Hence Alonso’s meeting with Mattiacci between the Singapore and Japan races. But going into that meeting there was a vital piece of information Alonso and his manager did not possess, but Mattiacci did: Sebastian Vettel – who had a long-term informal agreement that he would give Ferrari first call on his services should he leave Red Bull – had a clause in his Red Bull contract that would allow him to leave a year earlier than its full term (which was until the end of 2015) if he was below third in the championship before a specified cut-off date. That contractual window was about to close shortly after the Japanese Grand Prix. Alonso and Briatore incorrectly assumed that Vettel was committed to Red Bull until the end of 2015.

A couple of weeks prior to the Alonso/Mattiacci meeting, Briatore had been angrily demanding that Mattiacci honour the agreement made between Alonso and Montezemelo that Fernando could be released at the end of this season if he so wished. Mattiacci was saying that the contract ran until the end of 2016 and was watertight, with no options on Alonso’s side. When he had signed this contract a couple of years earlier, Alonso had the choice of a very lucrative contract with get-out clauses on his side or an even more lucrative one that offered him no such choices. He’d opted for the latter. Briatore insisted this had now been rendered obsolete by Montezemelo’s verbal and handshake agreement that Fernando could walk at the end of ’14, if he chose to. Even though Montezemelo was no longer there, the agreement had been reached when he represented Ferrari.

That’s where things stood as Alonso and Mattiacci had their showdown meeting. Fernando suggested he would be prepared to continue on his current contract that ran until the end of ’16 – but with a few amendments: 1) Exit clauses that gave him certain windows – like Vettel’s Red Bull contract – to leave at the end of each season if he was below third in the championship at the cut-off date. 2) A veto over the choice of the other driver. 3) An option to choose technical staff.

Mattiacci – a man used to having control over his employees, not forming partnerships with them or being dictated to by them – did not find any of these demands acceptable. Rather than giving yourself get-out clauses, he suggested, I’d like to see more commitment, not less. By this he meant extending beyond ’16. Fernando – who has given incredible commitment to a less than fully competitive Ferrari for five years – did not like the suggestion of him being less than fully committed. He reacted angrily. Mattiacci said that if he did not wish to continue either on his current contract or an extension of it, Ferrari would now honour the agreement made by Montezemelo, i.e. Fernando was free to leave, without either side owing the other. Briatore suggested Alonso sign the memorandum of understanding for the release, believing Mattiacci would then back down. He didn’t.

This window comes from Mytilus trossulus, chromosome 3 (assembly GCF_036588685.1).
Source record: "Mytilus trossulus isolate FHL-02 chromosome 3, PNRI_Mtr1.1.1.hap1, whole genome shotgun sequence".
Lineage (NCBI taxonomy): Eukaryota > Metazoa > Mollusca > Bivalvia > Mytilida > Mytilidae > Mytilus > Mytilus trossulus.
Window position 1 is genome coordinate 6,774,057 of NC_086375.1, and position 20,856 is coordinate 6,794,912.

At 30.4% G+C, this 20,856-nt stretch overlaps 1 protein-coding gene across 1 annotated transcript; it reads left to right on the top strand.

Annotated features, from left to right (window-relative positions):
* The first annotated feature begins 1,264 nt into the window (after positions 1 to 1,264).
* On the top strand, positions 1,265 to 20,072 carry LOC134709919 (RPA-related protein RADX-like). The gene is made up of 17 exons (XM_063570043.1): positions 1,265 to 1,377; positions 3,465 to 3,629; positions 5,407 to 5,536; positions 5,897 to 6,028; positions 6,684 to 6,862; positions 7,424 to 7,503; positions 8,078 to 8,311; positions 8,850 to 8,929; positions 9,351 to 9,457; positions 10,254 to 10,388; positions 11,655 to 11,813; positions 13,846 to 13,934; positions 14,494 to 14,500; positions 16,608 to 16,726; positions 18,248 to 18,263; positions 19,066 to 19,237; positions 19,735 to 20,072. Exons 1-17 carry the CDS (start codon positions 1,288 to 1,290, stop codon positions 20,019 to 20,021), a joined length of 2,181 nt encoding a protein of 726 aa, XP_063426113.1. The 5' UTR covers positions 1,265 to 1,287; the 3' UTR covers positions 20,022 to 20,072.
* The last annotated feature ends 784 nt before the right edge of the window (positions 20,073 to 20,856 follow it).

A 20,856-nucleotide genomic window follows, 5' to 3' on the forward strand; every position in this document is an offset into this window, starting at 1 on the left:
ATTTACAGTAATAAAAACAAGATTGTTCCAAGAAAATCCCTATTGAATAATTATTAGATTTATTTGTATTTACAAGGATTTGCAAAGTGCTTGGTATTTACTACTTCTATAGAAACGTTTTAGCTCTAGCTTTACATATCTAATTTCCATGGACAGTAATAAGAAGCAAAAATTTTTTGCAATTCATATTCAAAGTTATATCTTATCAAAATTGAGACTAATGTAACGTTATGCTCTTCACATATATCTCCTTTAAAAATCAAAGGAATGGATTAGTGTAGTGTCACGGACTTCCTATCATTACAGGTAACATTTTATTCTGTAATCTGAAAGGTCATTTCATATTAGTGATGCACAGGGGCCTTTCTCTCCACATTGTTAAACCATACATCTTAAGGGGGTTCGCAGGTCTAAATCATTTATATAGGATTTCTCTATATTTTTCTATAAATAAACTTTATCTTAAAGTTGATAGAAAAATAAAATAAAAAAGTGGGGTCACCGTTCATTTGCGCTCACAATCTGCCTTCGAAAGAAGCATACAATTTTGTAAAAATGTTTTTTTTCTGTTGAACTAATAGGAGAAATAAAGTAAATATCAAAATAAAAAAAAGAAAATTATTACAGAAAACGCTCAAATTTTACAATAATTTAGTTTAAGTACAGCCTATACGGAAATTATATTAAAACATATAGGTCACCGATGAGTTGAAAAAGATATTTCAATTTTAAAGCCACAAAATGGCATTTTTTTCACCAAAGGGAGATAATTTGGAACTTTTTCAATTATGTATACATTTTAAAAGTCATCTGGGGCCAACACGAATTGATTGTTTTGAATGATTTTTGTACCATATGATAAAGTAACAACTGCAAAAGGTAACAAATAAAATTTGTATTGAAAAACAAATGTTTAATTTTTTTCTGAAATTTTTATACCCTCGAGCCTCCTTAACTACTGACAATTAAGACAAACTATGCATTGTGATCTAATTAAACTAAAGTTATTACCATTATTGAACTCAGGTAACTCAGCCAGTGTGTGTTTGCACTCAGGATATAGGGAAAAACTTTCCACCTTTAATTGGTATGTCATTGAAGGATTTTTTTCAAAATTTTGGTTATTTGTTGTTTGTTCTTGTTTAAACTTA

Instead Mattiacci contacted Vettel and told him that if he was ready to sign, so was Ferrari. Red Bull announced at Suzuka that Vettel was leaving and Red Bull’s Christian Horner revealed that “Ferrari had made Sebastian a very generous offer”. It was only at this point that Alonso finally had all the pieces of the jigsaw – and further words were exchanged between him and the team boss.

There have since been suggestions that there was an overlooked clause in the Ferrari/Alonso contract that did not allow the team to be in negotiations with other drivers before the end of the season without informing Alonso first – and that therefore Ferrari was in breach and this might be used as leverage by Briatore/Alonso to have him do one more year at Ferrari, after all. But if that was so, it’s no longer an option being pursued.

It’s easy to understand the positions of both sides in this whole dispute. But against the bigger backdrop of the coming floatation and the strategic choices of the Fiat board, it was a minor issue. It is not believed that Mattiacci’s departure had anything to do with his Alonso negotiations. Whatever it was that caused him not to be even given another position within the Fiat empire was unrelated to how he performed his brief role as Ferrari chief.

Which brings us onto the other big difference between 1991 and 2014; F1’s very uncertain future and Ferrari’s position within it. It’s all in a state of flux at the moment. Commercial and technical regulations that were seemingly set until well into the future are now being openly questioned and negotiated over as there comes a belated realisation that the choppiness of the F1 water might be because a very big waterfall is coming. The territory of the future might need to be staked out now.


When Fiat’s Sergio Marchionne announced the recruitment of Arrivabene, there was probably more than just PR speak in what he said: “We decided to appoint Maurizio Arrivabene because, at this historic moment in time for the Scuderia and for Formula 1, we need a person with a thorough understanding not just of Ferrari but also of the governance mechanisms and requirements of the sport. Maurizio has a unique wealth of knowledge. He has been extremely close to the Scuderia for years and, as a member of the F1 Commission, is also keenly aware of the challenges we are facing.

“He has been a constant source of innovative ideas focused on revitalisation of Formula 1. His managerial experience on a highly complex and closely regulated market is also of great importance, and will help him manage and motivate the team. I am delighted to have been able to secure his leadership for our racing activities.”

Laying the stakes for the future – of establishing F1’s income source, distribution and Ferrari’s slice at a time when these projected revenue streams are a part of what shareholders in the Fiat-Chrysler group would be buying – was probably too serious a job to be handled by someone new to the sport.

But it all rather leaves an unsettling thought: as these financial moves are swirling around, who is looking after the race team and what plans are being put in place to make it once more the focused entity it was under Ross Brawn and Jean Todt? History suggests that with such an approach Ferrari can beat the world. Without it, it flounders. And if you doubt the relevance of history, just look at the link between 1991 and 2014.